Monday 8 November 2010

And now for something different

So , as promised the Kings Lifeguard Regiment...............

A nice easy little unit to paint. The dark red or maroon trousers and jacket were achieved with Citadel paint Red Gore,then the usual wash of Windsor and newton nut brown ink.

A close up on these fine gentlemen. As you see my style won't win any golden demons ( as a friend recently commented) but I consider it a good wargame standard, and it can pump out units at a good rate, which is the point for a wargamer! Part of the trick is to use the black undercoat to give a black line effect, adding to the shading.
This technique can best be seen in this pic,note the faces on the musketeers, by only applying flesh pigment to highlights and leaving recesses black, it accentuates the sculpt. Also where a mini has a helmet, only paint from the eyes down, this gives shading to the forehead under the helmet.
  And there we have it, all ready for the December game. Now, after doing alot of a particular miniature, that is 2 regiments of Pike and Shot in succession now! I like to cleanse the pallet with something completely different. And Malifaux certainly is that. It also has the advantage of small "units" as it is a skirmish game,so can be pushed out quickly, ready for the next major unit from a main line army. I already have 3 crews for Malifaux, but as fans of the game will know the second book has recently been released and with it a plethora of new minis.
   Whilst at Colours the Bayou Gremlins took my fancy. I had already painted the Warpig, and the new Ophelia box set looked fun. The fluff behind it is also rather amusing. Not that I tend to be bothered by fluff much, but these little guys are enamored of the Ortega crew, apparently, so try to emulate them.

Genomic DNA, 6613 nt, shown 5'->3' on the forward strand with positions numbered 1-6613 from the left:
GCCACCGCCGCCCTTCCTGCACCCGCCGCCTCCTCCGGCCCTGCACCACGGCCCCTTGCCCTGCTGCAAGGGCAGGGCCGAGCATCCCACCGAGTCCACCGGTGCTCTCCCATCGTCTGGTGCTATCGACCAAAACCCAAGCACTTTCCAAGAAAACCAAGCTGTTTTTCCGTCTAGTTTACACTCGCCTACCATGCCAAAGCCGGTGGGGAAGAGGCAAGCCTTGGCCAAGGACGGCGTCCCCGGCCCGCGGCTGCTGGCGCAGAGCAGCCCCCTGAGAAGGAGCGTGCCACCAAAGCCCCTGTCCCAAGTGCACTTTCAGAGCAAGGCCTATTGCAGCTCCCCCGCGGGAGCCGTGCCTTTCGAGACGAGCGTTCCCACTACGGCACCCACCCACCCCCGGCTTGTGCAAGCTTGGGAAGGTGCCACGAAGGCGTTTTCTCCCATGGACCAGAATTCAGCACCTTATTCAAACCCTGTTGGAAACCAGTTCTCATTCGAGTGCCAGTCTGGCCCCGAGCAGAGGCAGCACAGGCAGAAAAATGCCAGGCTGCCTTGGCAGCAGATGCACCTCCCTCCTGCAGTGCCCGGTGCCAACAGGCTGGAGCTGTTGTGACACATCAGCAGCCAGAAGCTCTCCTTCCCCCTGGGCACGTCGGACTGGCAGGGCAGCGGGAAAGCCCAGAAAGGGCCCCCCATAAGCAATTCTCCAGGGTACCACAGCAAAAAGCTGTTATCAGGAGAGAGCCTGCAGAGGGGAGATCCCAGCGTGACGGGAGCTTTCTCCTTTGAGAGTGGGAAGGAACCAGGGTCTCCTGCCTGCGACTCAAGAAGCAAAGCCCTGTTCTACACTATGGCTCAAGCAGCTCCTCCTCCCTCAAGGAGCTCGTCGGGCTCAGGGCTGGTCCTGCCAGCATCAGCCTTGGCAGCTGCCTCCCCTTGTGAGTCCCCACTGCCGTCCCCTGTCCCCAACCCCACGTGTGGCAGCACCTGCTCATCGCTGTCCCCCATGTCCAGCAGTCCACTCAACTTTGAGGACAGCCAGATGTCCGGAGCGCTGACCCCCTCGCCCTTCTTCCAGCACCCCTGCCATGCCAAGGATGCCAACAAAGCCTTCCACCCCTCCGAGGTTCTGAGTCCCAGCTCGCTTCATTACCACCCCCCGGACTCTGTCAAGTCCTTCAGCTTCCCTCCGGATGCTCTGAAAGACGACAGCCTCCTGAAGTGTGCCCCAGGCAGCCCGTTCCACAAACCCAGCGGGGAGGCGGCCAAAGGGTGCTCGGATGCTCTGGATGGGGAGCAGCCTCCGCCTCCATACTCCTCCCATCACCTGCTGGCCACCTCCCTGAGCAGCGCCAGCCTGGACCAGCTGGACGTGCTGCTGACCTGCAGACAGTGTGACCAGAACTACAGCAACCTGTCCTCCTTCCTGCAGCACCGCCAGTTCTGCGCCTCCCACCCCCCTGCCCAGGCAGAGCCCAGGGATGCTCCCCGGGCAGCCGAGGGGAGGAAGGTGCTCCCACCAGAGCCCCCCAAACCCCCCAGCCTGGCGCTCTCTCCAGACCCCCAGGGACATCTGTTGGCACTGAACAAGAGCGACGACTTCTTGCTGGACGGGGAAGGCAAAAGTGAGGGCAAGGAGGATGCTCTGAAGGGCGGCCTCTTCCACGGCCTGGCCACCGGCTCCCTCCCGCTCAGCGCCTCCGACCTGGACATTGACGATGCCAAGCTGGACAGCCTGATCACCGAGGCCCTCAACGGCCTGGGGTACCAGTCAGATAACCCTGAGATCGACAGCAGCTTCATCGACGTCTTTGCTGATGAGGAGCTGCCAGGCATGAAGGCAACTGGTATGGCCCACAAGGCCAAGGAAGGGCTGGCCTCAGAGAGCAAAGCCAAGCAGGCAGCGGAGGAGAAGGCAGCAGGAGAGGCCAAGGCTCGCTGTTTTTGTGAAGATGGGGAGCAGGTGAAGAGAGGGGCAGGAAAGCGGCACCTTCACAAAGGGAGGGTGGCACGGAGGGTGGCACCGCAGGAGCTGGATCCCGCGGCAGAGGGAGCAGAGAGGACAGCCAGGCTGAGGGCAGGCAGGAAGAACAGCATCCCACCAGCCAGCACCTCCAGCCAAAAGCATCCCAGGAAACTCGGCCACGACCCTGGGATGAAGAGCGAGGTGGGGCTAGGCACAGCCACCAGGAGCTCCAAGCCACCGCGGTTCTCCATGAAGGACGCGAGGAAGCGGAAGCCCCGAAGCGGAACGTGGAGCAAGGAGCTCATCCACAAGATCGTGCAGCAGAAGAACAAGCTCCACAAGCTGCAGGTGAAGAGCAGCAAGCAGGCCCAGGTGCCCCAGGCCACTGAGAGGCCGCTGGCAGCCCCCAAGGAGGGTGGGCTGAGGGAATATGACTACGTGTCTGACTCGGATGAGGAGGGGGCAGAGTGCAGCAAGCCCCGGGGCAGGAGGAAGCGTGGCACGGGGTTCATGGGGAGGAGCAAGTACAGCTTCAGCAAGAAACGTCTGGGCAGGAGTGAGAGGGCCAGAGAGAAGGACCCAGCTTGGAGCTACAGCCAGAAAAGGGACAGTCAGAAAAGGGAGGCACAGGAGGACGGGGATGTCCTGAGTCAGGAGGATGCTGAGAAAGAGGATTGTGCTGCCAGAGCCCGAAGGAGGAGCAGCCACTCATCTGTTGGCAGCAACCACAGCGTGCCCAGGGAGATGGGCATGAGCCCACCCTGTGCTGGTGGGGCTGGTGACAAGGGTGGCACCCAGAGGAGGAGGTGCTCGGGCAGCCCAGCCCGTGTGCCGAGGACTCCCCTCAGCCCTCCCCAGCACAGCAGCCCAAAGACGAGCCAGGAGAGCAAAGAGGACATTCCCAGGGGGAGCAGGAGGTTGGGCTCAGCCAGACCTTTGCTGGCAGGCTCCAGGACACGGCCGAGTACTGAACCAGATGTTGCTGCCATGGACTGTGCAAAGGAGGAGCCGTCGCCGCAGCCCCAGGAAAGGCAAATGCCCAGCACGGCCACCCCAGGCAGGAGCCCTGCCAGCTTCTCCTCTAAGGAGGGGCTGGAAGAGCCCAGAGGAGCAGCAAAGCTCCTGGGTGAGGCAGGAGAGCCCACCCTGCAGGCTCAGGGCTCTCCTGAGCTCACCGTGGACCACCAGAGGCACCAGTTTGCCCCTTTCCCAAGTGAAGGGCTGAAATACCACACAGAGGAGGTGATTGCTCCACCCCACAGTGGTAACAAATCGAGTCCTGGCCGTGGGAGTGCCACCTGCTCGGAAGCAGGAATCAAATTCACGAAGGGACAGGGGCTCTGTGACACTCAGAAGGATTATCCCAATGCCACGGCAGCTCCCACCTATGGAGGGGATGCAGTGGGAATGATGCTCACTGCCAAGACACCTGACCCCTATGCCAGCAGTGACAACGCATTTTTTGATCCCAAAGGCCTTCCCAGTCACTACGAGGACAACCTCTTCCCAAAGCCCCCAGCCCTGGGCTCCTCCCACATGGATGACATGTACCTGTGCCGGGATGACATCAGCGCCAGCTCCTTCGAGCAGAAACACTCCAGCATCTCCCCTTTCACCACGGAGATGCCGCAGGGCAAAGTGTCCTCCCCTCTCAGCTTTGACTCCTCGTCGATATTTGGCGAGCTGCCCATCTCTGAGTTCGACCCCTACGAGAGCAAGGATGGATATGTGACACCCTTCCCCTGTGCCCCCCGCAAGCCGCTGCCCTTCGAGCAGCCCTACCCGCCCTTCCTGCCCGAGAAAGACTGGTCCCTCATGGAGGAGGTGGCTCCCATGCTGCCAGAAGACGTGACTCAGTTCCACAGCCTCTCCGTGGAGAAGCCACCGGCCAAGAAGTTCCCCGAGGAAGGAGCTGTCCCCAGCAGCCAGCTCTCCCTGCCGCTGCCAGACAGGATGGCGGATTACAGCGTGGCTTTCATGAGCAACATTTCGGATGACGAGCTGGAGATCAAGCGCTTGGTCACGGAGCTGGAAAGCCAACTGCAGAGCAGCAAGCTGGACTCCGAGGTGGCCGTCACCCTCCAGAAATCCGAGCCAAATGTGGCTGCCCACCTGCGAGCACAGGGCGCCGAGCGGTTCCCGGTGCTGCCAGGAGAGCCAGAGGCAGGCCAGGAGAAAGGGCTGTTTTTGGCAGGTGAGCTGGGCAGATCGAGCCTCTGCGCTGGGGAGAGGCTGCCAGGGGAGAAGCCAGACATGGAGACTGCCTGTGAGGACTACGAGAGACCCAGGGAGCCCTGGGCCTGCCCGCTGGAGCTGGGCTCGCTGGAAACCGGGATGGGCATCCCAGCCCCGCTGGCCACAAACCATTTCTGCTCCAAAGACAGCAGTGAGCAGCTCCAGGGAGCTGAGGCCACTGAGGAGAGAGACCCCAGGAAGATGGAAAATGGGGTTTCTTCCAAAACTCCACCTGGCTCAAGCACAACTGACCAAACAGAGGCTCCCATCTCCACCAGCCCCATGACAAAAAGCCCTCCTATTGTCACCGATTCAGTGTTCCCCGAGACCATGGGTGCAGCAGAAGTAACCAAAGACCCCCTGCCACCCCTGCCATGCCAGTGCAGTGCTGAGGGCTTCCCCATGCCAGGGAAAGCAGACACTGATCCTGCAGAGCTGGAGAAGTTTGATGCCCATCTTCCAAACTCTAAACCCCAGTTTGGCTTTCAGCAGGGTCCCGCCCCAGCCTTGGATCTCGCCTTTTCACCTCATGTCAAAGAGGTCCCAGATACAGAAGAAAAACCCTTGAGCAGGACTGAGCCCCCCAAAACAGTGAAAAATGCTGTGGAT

Yes, I purchased the Bayou Goblin set as well. If truth be known, there is another Young Nephalim in the bag as well, but I will sort him out later!  the minis for malifaux are quite slim, and any joints are too small for pinning, so the use of an Accelerator for your superglue is highly recommended.

The Lacroix family. After assembling the miniatures, I add base material, using watered down PVA and an old brush, carefully painting the glue into the recessed base. Then scattering bird grit on and cleaning up any overspill. Bird grit is easily obtainable from most pet shops. The last batch was 70p for a kilo, and it lasts me years!

Pere Ravage, an amusing miniature, more of a vignette the pig set to ignite  with a can of oil on its back, and Pere holding his torch in readiness! It is touches like this thatmake painting malifaux models fun.
The bayou Gremlins. Again good examples of fun poses. I like the gremlin on the right, checking down the gun barrel, but fitting the rifle and arms assembly to the rest of the model, connecting at the elbows, was tricky. and again not enough room to pin, activator is the only way!
 Now if you are not familiar with Superglue Accelerator, a word of warning. It is basically a catalyst, that causes the cyanoacrelate to harden almost instantly. This reaction makes ALLOT of heat. so if you have any superglue on exposed skin, and you then get accelerator on that spot, it will hurt! so carefull.

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